Keeping the UK moving: The impact on transport of the winter weather in December 2010 - Transport Committee Contents

1  Introduction

Winter 2010-11: how bad was it?

1. Winter 2010-11 was the UK's third cold winter in succession. The UK mean temperature for the winter as a whole (ie December, January and February) was 2.4?C, warmer than last year's 1.6?C but the second coldest since 1985-86[1] and 1.3?C below the seasonal average.[2] December was particularly cold. The average temperature in the UK was over 5?C lower than normal, making it the coldest December since at least 1910.[3] Temperatures below -10?C were recorded in a number of places throughout the month.

2. Although much drier than average,[4] December was also snowy. There were nine "snow events", beginning in late November,[5] and the snowfall was the most widespread of any winter for 30 years.[6] There were very large accumulations of snow in parts of Scotland and northern England.[7] January and February were more benign, with February 2011 being notably mild.[8]

3. The worst periods of snowfall, from 30 November to 3 December and from 16 to 22 December, and the intensely cold weather caused extensive disruption to the UK's transport networks. Most significant was the closure of Heathrow Airport from 18 to 20 December after 7cm of snow fell in one hour on 18 December.[9] Several other airports also closed for a time, including Gatwick Airport for 46 hours between 1 and 3 December.[10] Rail services south of the Thames, where electricity is conveyed to trains using a third rail, were badly affected as were some inter-city services.[11] Infrastructure and operational failures in France caused disruption to Eurostar from 19 to 24 December.[12] Although the major road network in England was mostly kept running,[13] the AA submitted evidence of "massive congestion and disruption".[14] Local roads in many areas were severely disrupted.[15]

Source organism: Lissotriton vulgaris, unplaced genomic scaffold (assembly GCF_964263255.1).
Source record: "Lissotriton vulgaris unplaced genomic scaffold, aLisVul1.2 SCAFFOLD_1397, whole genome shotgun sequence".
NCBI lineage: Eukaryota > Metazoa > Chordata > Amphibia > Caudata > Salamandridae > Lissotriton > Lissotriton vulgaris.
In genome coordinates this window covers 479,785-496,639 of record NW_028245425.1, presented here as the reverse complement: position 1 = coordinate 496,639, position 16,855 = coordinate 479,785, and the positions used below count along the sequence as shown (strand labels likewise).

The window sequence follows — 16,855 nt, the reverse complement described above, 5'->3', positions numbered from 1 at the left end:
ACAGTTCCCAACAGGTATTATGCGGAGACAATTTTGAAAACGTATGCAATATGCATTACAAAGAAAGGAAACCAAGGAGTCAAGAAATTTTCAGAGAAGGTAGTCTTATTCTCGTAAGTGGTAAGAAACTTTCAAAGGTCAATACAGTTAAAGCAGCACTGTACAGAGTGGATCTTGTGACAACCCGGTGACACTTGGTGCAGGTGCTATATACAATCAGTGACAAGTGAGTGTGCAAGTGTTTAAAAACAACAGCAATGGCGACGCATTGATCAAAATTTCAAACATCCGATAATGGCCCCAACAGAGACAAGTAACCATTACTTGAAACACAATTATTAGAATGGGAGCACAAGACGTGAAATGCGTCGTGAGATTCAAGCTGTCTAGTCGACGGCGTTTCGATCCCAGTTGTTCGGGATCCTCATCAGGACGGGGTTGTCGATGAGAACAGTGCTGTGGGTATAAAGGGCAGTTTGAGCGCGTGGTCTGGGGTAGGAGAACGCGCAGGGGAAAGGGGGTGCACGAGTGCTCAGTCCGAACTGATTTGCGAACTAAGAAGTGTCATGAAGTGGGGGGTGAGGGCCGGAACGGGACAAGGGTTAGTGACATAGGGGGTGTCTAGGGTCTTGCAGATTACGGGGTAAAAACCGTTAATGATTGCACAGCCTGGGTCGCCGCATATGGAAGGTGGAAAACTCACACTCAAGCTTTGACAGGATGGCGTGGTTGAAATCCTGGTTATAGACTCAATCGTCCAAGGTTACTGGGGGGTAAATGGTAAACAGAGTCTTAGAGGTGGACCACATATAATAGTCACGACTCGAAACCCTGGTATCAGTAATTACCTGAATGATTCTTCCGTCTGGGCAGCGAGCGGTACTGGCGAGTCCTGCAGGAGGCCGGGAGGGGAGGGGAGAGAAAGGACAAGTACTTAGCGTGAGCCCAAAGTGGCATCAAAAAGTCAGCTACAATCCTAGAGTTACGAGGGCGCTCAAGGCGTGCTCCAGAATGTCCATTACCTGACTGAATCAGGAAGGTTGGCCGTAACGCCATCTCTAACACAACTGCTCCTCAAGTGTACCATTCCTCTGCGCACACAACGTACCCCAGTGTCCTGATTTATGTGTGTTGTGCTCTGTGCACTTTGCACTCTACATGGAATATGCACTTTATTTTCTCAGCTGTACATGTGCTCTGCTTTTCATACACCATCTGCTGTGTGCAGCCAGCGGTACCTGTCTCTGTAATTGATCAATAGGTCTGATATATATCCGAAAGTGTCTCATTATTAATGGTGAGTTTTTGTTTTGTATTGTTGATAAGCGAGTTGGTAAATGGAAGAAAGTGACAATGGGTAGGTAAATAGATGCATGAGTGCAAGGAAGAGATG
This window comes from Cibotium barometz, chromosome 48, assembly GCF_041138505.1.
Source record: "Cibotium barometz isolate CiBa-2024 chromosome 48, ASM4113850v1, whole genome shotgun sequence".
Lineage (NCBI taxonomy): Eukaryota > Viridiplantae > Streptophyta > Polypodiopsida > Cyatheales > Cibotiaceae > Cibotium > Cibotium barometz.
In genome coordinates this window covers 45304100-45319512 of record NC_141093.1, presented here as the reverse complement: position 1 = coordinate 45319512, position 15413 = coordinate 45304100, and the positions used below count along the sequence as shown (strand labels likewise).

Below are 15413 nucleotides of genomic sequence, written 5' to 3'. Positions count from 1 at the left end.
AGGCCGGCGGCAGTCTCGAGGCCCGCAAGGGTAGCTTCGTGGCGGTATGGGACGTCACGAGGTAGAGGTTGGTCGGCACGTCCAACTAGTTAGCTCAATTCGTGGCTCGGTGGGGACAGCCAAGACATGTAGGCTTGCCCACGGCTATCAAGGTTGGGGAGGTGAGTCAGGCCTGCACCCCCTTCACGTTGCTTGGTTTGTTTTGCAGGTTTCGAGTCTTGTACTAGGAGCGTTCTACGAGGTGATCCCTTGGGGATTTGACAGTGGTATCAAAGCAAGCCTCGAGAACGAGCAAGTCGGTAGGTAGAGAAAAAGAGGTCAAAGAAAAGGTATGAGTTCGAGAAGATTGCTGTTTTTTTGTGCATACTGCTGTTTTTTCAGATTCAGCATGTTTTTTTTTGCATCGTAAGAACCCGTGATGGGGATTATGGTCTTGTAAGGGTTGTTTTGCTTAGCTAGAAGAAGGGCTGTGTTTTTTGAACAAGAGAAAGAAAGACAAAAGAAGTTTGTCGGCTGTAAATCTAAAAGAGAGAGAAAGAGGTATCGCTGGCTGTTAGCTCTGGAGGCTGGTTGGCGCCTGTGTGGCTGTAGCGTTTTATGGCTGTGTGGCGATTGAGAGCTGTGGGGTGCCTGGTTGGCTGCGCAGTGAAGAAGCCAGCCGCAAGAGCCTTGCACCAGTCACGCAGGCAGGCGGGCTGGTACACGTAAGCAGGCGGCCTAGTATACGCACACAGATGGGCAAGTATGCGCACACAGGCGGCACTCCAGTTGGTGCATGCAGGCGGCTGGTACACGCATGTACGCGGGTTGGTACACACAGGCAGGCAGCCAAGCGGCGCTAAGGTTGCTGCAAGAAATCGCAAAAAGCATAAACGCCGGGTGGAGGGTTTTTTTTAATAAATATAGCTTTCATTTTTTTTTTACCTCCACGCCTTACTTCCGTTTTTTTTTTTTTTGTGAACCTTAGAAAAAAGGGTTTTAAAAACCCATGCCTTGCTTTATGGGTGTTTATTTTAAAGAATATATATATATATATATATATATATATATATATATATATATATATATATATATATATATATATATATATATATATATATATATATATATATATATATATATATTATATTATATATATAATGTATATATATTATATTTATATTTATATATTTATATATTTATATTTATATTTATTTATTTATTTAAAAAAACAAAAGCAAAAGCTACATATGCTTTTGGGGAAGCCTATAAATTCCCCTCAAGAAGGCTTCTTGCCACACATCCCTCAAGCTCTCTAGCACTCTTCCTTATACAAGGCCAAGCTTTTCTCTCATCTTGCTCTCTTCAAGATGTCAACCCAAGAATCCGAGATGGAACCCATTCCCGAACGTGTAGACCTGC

4. Perhaps most dramatically, the Office for National Statistics estimated that the severe winter weather at the end of 2010 reduced the UK's gross domestic product in the final quarter of the year by 0.5%, tipping the UK back towards recession.[16] This put the cost of the weather disruption to the UK economy at £1.6 billion.[17] The Secretary of State told us that the cost of travel disruption to the economy was £280 million per day.[18]

A third severe winter in succession

5. The winter of 2008-09 was the worst for 20 years.[19] Heavy snow in London and south east England in early February 2009 caused severe disruption to transport in London which was the subject of inquiry by our predecessors.[20]

6. Winter 2009-10 was the UK's coldest for 30 years and the coldest since records began in northern Scotland.[21] Snow fell frequently from mid-December until the end of February and every month of the winter was colder than average.[22] There was disruption to rail services and aviation but the main issue was the availability of adequate supplies of salt for gritting roads.

7. In March 2010 the previous Government commissioned a review, led by David Quarmby CBE, chair of the RAC Foundation, to "identify practical measures to improve the response of England's transport sector—road, rail and air—to severe winter weather".[23] The Quarmby review published an interim report in July 2010 and its final report in October 2010. Mr Quarmby was subsequently asked to undertake an "urgent audit" of how well the highway authorities and transport operators in England had coped with the period of bad weather beginning at the end of November. His audit was published on 21 December but did not take account of the second period of exceptionally bad weather, in the week before Christmas.[24]

Effective scrutiny